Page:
This book has been popping up all over my social media—and I can see why! That cover! It gives me all the heart eyes for sure and I am so excited to share some details about the book with all of you guys today as well!
Holocaust historical fiction novels have been really popular lately and my own personal theory is that this genre and time period is ripe with untold stories of families, sisters, friends, brothers, lovers, individuals and everyone in between.
This book in particular is going to focus on a mother and daughter fleeing the Nazi’s. Shira, the daughter, is a piano prodigy and she must stay quiet while they are in hiding so as not to attract the Nazis and what unfolds sounds like a profoundly moving story. If you don’t have this one on your radar yet, it needs to be!
In Poland, as World War II rages, a mother hides with her young daughter, a musical prodigy whose slightest sound may cost them their lives.
As Nazi soldiers round up the Jews in their town, Róża and her 5-year-old daughter, Shira, flee, seeking shelter in a neighbor’s barn. Hidden in the hayloft day and night, Shira struggles to stay still and quiet, as music pulses through her and the farmyard outside beckons. To soothe her daughter and pass the time, Róża tells her a story about a girl in an enchanted garden:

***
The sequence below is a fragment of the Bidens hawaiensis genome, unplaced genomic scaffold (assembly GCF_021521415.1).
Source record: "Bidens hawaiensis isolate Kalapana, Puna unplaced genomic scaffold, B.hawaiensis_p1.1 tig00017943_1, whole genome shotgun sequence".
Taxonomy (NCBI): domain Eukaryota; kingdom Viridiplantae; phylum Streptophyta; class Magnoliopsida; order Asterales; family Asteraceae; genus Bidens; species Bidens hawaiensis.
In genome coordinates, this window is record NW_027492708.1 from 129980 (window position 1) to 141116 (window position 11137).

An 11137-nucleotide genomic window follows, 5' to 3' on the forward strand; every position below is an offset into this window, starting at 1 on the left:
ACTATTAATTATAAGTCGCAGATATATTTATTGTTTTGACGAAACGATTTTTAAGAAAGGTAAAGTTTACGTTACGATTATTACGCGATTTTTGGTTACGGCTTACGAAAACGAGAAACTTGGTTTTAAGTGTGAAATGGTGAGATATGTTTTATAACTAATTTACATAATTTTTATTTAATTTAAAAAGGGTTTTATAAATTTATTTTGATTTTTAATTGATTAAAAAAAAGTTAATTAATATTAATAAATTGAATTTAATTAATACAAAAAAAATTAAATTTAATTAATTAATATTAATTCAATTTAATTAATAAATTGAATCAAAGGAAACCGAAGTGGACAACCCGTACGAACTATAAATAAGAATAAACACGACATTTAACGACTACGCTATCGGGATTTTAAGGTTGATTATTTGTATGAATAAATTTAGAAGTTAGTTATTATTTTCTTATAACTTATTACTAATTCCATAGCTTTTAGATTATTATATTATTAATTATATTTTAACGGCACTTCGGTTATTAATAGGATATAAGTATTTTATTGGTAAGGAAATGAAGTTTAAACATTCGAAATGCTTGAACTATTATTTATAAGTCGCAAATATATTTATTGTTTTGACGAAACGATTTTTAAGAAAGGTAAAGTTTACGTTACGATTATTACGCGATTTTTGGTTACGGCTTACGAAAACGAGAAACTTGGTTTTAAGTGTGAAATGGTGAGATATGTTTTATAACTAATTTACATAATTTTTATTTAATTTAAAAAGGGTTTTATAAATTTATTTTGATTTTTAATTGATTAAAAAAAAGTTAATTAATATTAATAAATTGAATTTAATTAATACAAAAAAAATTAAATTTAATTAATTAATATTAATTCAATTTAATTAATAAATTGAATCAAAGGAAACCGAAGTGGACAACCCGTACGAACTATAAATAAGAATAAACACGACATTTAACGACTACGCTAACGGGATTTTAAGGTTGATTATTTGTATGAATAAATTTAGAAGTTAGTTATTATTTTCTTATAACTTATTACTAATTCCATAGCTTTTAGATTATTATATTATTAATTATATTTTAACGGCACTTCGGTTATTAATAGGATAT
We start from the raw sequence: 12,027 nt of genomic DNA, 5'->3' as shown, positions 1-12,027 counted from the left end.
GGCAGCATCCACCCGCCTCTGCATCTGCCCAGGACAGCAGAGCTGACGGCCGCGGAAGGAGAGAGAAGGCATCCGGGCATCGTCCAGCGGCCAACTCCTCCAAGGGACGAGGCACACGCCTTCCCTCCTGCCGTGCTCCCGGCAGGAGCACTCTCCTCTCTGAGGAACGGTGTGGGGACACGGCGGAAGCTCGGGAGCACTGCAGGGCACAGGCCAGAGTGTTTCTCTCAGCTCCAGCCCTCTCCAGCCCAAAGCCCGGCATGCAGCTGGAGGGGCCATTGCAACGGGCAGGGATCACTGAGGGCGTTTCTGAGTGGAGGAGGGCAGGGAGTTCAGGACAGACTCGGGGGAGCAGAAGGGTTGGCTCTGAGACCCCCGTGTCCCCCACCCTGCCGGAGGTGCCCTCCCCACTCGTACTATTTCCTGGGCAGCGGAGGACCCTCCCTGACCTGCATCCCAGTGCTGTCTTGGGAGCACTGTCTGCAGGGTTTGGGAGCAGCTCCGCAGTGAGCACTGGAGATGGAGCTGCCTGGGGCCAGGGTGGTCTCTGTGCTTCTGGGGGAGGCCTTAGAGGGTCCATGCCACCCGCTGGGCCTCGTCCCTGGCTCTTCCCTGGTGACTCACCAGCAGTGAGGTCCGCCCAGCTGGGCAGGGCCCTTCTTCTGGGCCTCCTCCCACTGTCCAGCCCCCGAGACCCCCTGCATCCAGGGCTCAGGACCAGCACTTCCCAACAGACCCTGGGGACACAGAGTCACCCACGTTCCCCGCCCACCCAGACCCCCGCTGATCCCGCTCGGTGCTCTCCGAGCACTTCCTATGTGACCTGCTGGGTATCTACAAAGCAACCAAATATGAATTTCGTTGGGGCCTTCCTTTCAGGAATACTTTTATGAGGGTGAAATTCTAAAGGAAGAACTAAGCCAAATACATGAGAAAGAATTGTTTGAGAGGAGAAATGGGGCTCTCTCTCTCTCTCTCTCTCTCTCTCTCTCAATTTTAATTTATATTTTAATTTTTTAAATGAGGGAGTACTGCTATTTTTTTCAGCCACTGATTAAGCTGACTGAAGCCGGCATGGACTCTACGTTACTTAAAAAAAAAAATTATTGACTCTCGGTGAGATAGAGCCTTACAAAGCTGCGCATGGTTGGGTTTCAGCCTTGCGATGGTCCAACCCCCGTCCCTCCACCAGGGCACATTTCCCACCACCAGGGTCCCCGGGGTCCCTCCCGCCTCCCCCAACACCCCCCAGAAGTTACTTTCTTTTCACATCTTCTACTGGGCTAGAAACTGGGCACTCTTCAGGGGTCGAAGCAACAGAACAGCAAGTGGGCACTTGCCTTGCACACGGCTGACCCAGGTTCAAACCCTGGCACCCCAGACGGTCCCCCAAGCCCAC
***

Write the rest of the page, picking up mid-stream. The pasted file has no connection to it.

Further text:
The girl is forbidden from making a sound, so the yellow bird sings. He sings whatever the girl composes in her head: high-pitched trills of piccolo; low-throated growls of contrabassoon. Music helps the flowers bloom.
In this make-believe world, Róża can shield Shira from the horrors that surround them. But the day comes when their haven is no longer safe, and Róża must make an impossible choice: whether to keep Shira by her side or give her the chance to survive apart.
Inspired by the true stories of Jewish children hidden during World War II, Jennifer Rosner’s debut is a breathtaking novel about the unbreakable bond between a mother and a daughter. Beautiful and riveting, The Yellow Bird Sings is a testament to the triumph of hope—a whispered story, a bird’s song—in even the darkest of times. (summary from Goodreads)